Wait Until Dark is a chilling tale of survival that has lasted forty-five years as an exemplar of suspense. When executed well, it is quite a sight. During the intense climax in the second act, it’s what you don’t see that is most frightening.
Written by Frederick Knott, Wait Until Dark takes place in 1966, and is about Susy Hendrix, who is a blind Greenwich Village resident. She and her photographer husband Sam have been working hard to adjust to her recently acquired handicap – when a murder takes place on their street. This reignites Susy’s feelings of helplessness and paranoia, which turn out to be well-founded. Three criminals plan to take advantage of her situation, and her only confidant is Gloria, a nine year-old girl who lives upstairs.
The brainchild of the con is Roat, played by Christopher Cahill. Cahill, with his dominating stature, black sunglasses, and ominous line readings make for an intimidating villain. If Cahill left anything to be desired, however, it would be subtlety. April Rejman, on the other hand, expertly injects her seemingly sunny character Susy with shades of impatience, anger, and jealousy. Being blind, Susy has to remain constantly vigilant or else become a victim, and her struggle to outwit the three con men is gripping. Mike, the most responsible of the three, is played with grim empathy by Leonard Gilbert. His performance is also three-dimensional, since his character is must decide between self-preservation and compassion for Susy. Carlino, the third criminal, is played by Torberg M. Tonnessen. He provides a measure of levity to punctuate the suspense. Another source of comic relief is Isabelle Anna Herlinger’s performance. Even at such a young age, Herlinger has the chops to play Gloria as insolent and sympathetic at the same time.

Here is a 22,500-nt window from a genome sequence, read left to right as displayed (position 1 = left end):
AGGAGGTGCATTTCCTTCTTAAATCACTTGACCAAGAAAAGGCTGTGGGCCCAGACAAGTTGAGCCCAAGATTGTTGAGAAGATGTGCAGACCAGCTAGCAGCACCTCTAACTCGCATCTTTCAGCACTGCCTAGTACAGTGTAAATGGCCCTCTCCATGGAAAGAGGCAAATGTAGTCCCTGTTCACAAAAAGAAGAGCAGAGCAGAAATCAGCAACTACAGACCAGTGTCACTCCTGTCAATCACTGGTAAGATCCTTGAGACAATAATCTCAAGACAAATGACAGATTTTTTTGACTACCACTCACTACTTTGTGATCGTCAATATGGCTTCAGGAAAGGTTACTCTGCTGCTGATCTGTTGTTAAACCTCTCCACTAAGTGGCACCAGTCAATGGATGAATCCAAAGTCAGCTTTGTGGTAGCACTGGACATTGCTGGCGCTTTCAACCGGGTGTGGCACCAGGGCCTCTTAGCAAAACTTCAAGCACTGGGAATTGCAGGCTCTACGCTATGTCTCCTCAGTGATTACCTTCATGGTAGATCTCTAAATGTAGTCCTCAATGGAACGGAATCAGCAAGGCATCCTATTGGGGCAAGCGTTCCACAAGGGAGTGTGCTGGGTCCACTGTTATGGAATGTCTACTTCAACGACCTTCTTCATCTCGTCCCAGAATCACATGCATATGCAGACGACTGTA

The lighting by Bill Price in this production is flawless. The difficulty level is raised since the lighting is so important to the plot and the mood. As the play progresses, this mood becomes one of impending violence. Contributing to this effect is the dark color palate of the set, courtesy of Set Designer Bill Price, and constructed by Tony Colavito and Jay DeMarco. The walls are a mottled black and grey. There is a black couch center stage, and behind it a grey kitchenette and a door at the top of a short set of stairs. The props include flashlights, matches, and knives. They are integral to the plot, are expertly coordinated, and add an extra layer of reality. The only object that broke this illusion was the luminous ‘Exit Sign’ next to the stage, which can’t be helped but does blunt the effect of the final scene. The director, Allan Herlinger, attempts to put the audience in darkness to mirror Susy’s plight, but the actors can still be faintly seen even when the lights are completely down.
The Vagabond Players’ Wait Until Dark is an entertaining production, well worth seeing – especially in the dark.
Running time: two hours with a fifteen minute intermission.
Wait Until Dark plays though September 25th at The Vagabond Players – 806 South Broadway, in Baltimore, MD. For tickets, call (410) 563-9135, or purchase tickets online. 0